The weatherman's exact words were: "It'll be cold as SHIT this weekend," so Ned and I crafted a plan that we would not go out all weekend if we could help it. I had The Poet's, you know, poetry reading to attend Saturday night, but other than that, Ned said, "I'll build a fire that lasts all weekend," which was not a euphemism. I said I'd make more pumpkin chili, and you can think that sounds disgusting but it isn't. Let me link to it for you, because recipe blog.
So the first way that got screwed up is Ned had to work late. He called me. "You just wanna go out to dinner?"
On Saturday morning, before we started this infamous fire, we realized we really did need to buy that other wardrobe Ned admired. Wardrobe, hunh, what is it good for? Absolutely something. Say it again.
The one we bought was already full and we still had a ton of crap. So we made arrangements to drive to...let's call it Dalton and pick the wardrobe up in a grocery store parking lot, which by the way Dalton is in the middle of nowhere. The woman selling it was, you know, a woman, so it made sense she'd have us meet her in public. Obviously, it totally ruined our plans to bludgeon and rape her, but you gotta roll with the changes.
The wardrobe is beautiful, and I've already put a picture in here of it. That sentence was constructed flawlessly. Anyway, scroll down a few days and it's the not-waterfall-pattern one. Or just trust me, it's pretty. I don't feel like going all the way downstairs to photograph it.
June's blog. Come for the Gordon Lightfoot/Edwin Starr/REO Speedwagon lyrics. Stay for the laziness.
The other thing that was beautiful was the drive. We took back roads, and the sky was that blue it only really is in the fall, and the leaves were still spectacular. Then we pulled into Dalton.
"If I had to live here I'd kill myself," I said, driving away all my many Dalton readers. "The whole time we're here, should we call it Dulltin?" asked Ned, sort of loving himself.
"I think we should be all, 'You live here? God' when we meet her," I suggested.
"Yeah, we could say, 'What do you do all day? Aren't you depressed?" said Ned.
"Did you have to marry your cousin?"
We made other hilarious, we-live-in-the-booming-city-of-Greensboro jokes till we pulled into the parking lot, where it turns out the woman selling the thing and her dad were really kind, good-looking people, and I immediately felt bad about the Halloween pump-kin joke I'd made right before we pulled up.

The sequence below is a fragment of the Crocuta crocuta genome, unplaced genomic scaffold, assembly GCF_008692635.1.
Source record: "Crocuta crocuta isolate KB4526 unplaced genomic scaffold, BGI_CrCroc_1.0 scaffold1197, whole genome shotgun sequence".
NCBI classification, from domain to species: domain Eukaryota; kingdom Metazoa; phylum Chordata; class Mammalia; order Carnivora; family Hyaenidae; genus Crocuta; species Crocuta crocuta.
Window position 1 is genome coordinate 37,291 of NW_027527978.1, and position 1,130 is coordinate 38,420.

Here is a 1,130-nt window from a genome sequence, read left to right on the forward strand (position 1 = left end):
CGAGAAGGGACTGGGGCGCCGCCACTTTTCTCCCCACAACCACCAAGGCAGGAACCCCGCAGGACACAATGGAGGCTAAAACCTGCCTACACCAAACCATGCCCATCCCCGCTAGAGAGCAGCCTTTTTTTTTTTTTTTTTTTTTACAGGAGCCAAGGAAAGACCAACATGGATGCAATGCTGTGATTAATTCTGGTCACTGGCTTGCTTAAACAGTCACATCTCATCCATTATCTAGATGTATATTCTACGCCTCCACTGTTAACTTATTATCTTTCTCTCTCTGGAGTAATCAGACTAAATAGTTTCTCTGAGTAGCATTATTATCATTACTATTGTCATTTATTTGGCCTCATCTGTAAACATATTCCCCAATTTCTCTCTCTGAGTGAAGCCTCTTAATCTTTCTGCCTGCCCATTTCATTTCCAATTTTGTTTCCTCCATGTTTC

After our purchase, which Ned was terrifically excited about ("It's such a good-looking wardrobe!" he kept saying, like he'd just purchased a thoroughbred or something) he mentioned we were near Lexington, which is famous for its barbecue. "We could have lunch there," said Ned, chili long forgotten.
I'd done Tracy Chapman before we'd left, and the idea of barbecue made me swoon like it was 1954 and Frank Sinatra had just sauntered in. So we drove on more tree-lined country roads till we got to Lexington.
Dood. That was the best effing barbecue I've ever had in my life. IN.MY.LIFE. Oh my god. Those hush puppies? Light and a little sweet and oh, so crunchy. You don't even know. And there was enough food there to feed me five times.
Then I'm sorry to tell you we got swept up in one of those by-the-road-ridiculous-concrete-statue places.
By the time we got home and schlepped the wardrobe in (a woman stopped her car on the street to say what a beautiful wardrobe it is. Oh, scroll down. It's like three days ago I showed you), it was time for me to go to The Poet's poetry reading.
"I'll have a fire ready when you get back. You want me to buy the ingredients for the chili?" Ned asked. Poor Ned's been waiting on that chili for days now.
"Yes!" I said, "Maybe I'll make it when I get back. I won't be gone long."
After each poem and short story was read, The Poet and I stayed and had coffee. Actually, neither one of us had coffee. I got a Pelligrino and she got some sort of cider that she said tasted like she was drinking a liquid doughnut. I have no idea what hilarious thing I was saying at this moment but I'm certain it was pithy.
"When I saw your blog on Friday, and it was called Freaky Friday: Gordon Lightfoot Edition, I thought maybe you'd tell about how Gordon Lightfoot saved my life," said The Poet.
It turns out, years ago, The Poet had to work late, and when she pulled up to her house, she stayed in the car to hear the rest of that ridiculous "If You Could Read My Mind" song.
Have you seen my enormous turquoise cuff?
"That's two people you really actually like who enjoy them the Gordon Lightfoot," Ned mentioned to me when I told him this story, and it's true. Miss Doxie also likes her some Gordon Lightfoot. I don't know what to tell you.
So The Poet stayed in her driveway and jammed out to Gordon Lightfoot, which gave the robbers in her home time to escape out the back. Those same robbers had beaten someone else nearby and had raped another person.
So Gordon Lightfoot saved her from something nefarious, at least.
Let me weigh my options: beating and rape, or having to hear that entire song. I'll get back to you.
The point is, it's Sunday morning and now we have to scream to Winston-Salem, as my friend Charlie has asked us to, and I'm not saying no to Charlie. Look, paralyzed guy, why don't you go fuck yourself? It's cold out.
Project stay in. Kind of a bust.